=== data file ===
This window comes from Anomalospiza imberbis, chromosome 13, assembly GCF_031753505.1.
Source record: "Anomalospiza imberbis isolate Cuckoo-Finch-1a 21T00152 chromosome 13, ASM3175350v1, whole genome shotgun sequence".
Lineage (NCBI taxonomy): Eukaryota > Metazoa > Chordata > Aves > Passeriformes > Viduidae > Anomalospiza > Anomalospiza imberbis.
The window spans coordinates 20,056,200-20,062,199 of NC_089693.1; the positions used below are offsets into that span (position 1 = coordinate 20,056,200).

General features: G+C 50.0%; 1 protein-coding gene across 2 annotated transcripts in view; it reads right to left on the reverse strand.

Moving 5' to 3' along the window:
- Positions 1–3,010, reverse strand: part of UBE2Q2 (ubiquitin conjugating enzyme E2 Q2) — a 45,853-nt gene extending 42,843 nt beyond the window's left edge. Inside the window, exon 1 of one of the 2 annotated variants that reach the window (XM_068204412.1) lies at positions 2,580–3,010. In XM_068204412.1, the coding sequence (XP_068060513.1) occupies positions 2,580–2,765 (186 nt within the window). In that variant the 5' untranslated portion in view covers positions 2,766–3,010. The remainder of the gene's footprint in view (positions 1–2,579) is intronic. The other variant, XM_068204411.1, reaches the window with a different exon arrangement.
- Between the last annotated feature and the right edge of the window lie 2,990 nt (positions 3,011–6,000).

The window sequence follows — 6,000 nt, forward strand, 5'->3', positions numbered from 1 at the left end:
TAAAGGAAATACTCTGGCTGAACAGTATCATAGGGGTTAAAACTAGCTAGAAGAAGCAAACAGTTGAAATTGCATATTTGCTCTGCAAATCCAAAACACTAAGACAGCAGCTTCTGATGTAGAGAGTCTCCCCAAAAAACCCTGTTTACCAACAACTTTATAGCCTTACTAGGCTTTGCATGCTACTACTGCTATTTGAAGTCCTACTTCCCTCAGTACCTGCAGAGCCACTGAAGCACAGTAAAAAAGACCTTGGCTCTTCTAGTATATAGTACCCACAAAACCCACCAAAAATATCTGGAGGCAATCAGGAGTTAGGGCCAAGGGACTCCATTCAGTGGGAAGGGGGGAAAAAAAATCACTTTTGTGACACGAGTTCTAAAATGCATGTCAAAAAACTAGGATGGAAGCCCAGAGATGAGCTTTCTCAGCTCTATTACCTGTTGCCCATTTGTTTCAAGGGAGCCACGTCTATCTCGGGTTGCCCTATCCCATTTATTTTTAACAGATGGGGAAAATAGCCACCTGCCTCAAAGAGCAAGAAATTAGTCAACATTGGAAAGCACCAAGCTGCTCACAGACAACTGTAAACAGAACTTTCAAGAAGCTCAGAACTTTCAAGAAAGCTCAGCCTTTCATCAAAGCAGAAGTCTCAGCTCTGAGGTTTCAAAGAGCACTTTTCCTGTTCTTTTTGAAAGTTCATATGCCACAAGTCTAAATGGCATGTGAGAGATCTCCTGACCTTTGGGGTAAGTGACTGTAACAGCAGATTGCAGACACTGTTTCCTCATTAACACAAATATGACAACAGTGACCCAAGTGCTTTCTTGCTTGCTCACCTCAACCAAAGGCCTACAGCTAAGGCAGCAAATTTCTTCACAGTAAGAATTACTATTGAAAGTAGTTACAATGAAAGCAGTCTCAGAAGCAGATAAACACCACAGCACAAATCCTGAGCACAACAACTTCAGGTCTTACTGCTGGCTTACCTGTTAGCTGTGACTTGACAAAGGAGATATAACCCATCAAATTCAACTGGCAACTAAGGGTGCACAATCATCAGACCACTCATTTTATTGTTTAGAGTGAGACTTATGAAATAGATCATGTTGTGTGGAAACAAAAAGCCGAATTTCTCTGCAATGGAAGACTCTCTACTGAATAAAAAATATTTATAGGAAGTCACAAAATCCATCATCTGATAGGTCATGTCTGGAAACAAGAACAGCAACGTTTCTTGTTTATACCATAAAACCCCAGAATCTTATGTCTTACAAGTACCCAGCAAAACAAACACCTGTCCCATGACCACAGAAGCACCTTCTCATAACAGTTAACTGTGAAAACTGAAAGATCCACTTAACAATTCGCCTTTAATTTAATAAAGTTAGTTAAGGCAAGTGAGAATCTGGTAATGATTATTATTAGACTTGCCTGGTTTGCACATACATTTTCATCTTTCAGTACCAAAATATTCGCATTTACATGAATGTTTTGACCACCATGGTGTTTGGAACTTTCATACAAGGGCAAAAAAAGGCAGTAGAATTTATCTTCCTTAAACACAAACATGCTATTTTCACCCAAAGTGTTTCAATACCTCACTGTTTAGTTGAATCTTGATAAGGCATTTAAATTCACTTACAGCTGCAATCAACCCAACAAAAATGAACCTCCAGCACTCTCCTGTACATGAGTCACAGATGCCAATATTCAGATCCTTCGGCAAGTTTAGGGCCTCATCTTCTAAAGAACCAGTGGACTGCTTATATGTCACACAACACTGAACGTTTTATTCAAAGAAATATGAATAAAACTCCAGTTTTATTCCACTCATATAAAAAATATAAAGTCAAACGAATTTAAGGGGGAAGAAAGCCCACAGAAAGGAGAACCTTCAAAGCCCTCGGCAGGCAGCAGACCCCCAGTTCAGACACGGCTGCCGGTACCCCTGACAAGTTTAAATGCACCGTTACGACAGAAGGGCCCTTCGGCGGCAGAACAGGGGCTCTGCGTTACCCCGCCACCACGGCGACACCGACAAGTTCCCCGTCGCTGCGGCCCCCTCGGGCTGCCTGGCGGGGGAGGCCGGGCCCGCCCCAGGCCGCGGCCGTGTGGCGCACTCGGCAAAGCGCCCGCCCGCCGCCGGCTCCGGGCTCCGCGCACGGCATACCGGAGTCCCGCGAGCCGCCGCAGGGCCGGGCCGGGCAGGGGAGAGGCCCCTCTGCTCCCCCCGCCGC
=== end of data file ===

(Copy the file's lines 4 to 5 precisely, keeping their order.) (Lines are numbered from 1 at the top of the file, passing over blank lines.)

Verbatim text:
The window spans coordinates 20,056,200-20,062,199 of NC_089693.1; the positions used below are offsets into that span (position 1 = coordinate 20,056,200).

General features: G+C 50.0%; 1 protein-coding gene across 2 annotated transcripts in view; it reads right to left on the reverse strand.